Mohawk Trail, Hawlemont budgets get school board approval, head to Town Meeting

Mohawk Trail Regional School in Buckland.

Mohawk Trail Regional School in Buckland. STAFF FILE PHOTO/PAUL FRANZ

Hawlemont Regional School in Charlemont.

Hawlemont Regional School in Charlemont. STAFF FILE PHOTO/PAUL FRANZ


Staff Writer

Published: 03-05-2024 3:42 PM

With both the Mohawk Trail and Hawlemont regional school district school committees having approved proposed budgets for fiscal year 2025, the funding requests will now come before Annual Town Meeting voters this spring.

Mohawk Trail budget

Following a budget hearing on Feb. 21, the Mohawk Trail School Committee voted on Feb. 28 to approve a $26.17 million total budget, which factors in all revenue from grants and revolving funds. This reflects an increase of 3.9% or $981,408 over fiscal year 2024’s total budget. Of this, nearly $13.99 million — an increase of $726,128 or 5.54% — will come from town assessments.

“FY25 is a lot more about sustainability than putting together a one-year budget,” said William Lataille, assistant superintendent of business and finance for both school districts. He explained that the budget included using reserved School Choice funds, revolving funds and grant funds with the coming years in mind as the districts complete a sustainability study.

Lataille pointed out that Chapter 70 state aid has remained virtually unchanged for more than 20 years. Additionally, not only has the reimbursement for transportation costs under Chapter 71 decreased from 90% in FY24 to 60% in FY25, but the school district is also entering into a new five-year busing contract that sees increased costs.

The school district also faces significantly higher special education costs. The district was unable to hire staff to run special education programs, resulting in the need to send students to other programs, thus increasing transportation costs.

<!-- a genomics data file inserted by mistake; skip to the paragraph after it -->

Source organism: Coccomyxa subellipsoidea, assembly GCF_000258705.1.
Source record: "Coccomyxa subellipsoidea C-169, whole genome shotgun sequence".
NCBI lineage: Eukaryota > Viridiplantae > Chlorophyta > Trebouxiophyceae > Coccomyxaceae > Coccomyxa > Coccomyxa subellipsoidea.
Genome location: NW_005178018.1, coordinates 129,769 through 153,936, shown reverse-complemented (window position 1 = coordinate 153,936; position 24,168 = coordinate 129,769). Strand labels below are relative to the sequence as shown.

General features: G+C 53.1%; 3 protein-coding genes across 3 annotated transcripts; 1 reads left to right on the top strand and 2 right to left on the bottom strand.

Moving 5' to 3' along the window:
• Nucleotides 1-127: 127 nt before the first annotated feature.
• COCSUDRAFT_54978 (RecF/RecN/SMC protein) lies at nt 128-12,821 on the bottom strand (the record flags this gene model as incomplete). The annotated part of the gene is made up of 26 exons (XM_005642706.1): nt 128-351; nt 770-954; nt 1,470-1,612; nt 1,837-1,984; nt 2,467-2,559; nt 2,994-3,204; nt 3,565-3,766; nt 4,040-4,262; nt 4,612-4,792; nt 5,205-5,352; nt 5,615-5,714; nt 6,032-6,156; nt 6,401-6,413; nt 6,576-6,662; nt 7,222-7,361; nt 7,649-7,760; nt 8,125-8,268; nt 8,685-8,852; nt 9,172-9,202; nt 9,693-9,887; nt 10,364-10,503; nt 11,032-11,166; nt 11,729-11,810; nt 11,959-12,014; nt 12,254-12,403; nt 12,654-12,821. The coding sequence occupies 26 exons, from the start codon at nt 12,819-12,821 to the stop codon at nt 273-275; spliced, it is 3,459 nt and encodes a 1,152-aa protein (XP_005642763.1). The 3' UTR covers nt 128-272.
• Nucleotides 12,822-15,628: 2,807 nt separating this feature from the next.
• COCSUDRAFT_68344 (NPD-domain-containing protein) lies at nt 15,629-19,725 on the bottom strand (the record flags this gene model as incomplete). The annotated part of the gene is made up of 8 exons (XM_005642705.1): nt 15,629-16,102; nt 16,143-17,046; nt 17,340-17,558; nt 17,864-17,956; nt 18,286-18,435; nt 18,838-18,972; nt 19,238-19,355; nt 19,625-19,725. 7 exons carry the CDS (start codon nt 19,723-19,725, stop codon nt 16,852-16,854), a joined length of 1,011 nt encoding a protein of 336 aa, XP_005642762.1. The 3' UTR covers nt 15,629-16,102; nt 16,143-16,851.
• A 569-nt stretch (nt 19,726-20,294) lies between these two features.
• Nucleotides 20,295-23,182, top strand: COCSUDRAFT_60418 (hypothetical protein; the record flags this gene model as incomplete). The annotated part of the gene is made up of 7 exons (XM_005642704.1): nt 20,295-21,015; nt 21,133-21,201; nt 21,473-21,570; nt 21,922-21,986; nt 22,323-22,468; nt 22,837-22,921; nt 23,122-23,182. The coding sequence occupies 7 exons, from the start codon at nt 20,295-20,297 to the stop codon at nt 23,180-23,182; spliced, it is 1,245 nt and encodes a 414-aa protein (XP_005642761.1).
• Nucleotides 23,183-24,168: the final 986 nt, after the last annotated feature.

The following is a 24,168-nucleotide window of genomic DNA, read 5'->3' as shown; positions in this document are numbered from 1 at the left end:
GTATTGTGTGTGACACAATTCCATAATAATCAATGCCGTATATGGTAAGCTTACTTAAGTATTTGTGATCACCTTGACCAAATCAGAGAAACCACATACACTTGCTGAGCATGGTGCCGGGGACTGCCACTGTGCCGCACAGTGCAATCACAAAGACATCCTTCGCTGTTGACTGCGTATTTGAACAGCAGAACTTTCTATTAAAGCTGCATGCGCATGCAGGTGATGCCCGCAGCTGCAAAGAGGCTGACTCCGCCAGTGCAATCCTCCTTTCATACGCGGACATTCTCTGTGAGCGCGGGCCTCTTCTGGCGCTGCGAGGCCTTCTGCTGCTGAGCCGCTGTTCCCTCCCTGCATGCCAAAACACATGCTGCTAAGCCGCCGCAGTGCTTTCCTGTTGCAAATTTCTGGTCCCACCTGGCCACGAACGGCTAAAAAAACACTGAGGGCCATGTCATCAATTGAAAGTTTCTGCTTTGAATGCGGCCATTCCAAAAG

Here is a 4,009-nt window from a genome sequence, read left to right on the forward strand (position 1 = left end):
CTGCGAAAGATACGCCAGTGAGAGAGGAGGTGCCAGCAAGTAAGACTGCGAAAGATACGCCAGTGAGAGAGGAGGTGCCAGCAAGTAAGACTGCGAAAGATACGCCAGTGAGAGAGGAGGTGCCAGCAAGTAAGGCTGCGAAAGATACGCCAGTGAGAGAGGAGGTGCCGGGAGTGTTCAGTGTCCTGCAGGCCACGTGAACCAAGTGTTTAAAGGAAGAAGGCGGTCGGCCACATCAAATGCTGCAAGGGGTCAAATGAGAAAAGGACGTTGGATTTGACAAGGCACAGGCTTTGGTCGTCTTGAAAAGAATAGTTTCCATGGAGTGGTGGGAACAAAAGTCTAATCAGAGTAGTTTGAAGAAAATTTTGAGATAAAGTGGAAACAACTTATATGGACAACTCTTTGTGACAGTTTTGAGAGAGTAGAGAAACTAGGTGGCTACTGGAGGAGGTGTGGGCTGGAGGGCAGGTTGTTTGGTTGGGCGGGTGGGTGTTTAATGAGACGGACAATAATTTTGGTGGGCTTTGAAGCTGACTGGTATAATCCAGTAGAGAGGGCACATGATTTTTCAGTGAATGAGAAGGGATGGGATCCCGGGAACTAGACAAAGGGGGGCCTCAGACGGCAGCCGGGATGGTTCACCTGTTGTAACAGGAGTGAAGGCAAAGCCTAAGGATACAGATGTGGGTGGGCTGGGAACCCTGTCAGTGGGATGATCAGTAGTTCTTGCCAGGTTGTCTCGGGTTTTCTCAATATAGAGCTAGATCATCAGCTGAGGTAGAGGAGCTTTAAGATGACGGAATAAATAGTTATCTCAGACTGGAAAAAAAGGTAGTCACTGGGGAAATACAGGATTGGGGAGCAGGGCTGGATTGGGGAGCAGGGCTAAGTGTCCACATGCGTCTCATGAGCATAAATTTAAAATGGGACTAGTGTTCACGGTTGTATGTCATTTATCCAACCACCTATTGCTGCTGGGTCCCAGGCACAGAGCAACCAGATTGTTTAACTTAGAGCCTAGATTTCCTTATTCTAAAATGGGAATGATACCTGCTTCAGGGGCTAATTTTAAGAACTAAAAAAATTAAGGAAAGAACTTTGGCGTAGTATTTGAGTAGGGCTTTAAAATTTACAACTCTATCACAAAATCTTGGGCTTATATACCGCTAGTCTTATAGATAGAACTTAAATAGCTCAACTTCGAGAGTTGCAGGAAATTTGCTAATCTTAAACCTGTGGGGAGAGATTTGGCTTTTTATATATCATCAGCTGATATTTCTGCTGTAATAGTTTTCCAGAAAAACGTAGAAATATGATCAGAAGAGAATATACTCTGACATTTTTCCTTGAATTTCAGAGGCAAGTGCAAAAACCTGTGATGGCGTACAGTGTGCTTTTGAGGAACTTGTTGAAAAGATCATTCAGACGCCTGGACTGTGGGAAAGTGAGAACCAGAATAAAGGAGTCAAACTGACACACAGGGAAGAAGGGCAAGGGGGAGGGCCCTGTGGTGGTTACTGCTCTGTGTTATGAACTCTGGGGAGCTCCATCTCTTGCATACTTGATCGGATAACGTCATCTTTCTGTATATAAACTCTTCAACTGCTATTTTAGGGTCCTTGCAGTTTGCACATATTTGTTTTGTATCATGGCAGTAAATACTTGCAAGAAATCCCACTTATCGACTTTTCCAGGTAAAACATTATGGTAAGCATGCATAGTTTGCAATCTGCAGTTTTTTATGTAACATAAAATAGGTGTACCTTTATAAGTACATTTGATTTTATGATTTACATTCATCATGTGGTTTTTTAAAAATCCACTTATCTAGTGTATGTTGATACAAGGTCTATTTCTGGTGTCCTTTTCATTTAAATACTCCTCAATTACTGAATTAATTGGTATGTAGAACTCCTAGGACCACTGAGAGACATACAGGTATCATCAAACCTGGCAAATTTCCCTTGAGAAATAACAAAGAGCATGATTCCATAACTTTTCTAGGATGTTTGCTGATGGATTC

“Initially proposed expenses were reduced by $343,000 primarily through attrition, reconfiguration and omitting unfilled staff positions,” Lataille said.

Committee members and Lataille spoke about the high cost of transportation arising from the lack of bus drivers available for hire and the issue that there has only been one bidder when the district seeks a transportation contract. While they attempted to lower transportation costs by creating a consortium with many schools to secure a contract, this still led to a 12% increase.

“With a 250-some-odd-mile school district, it’s gonna cost a lot to get the kids there,” said committee member Budge Litchfield. “It’s painful.”

Hawlemont budget

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After its Feb. 29 budget hearing, the Hawlemont School Committee voted to approve a total budget of nearly $2.89 million. Although the total budget represents an increase of 5.35% over FY24’s numbers, due to money factored in from grants and revolving funds, assessments to towns actually decreased. Town assessments account for $1.58 million of the total, a decrease of $35,709 or 2.21% compared to this year’s figures.

“Leading up to the budget, there has been a tremendous amount of work done by the entire staff at Hawlemont, but particularly [Principal Amber Tulloch, who has been] trying to manage declining revenue with creative solutions,” Superintendent Sheryl Stanton said at the budget hearing.

The budget was able to remain stable from FY24 to FY25 in part because Tulloch has been applying for and securing grants for the district.

Still, Hawlemont faces similar difficulties to Mohawk Trail, such as high costs for transportation and special education. The district attempted to curb transportation costs by decreasing the total number of bus routes from three to two. However, transportation expenses still saw a major increase due to lower reimbursements from the state and a new contract with the bus company.

At both hearings, committee members mentioned that Phase 2 of a sustainability study is underway. This study will help the districts evaluate their needs and suggest changes the districts could make to improve education as well as make education more affordable for the towns.

Bella Levavi can be reached at 413-930-4579 or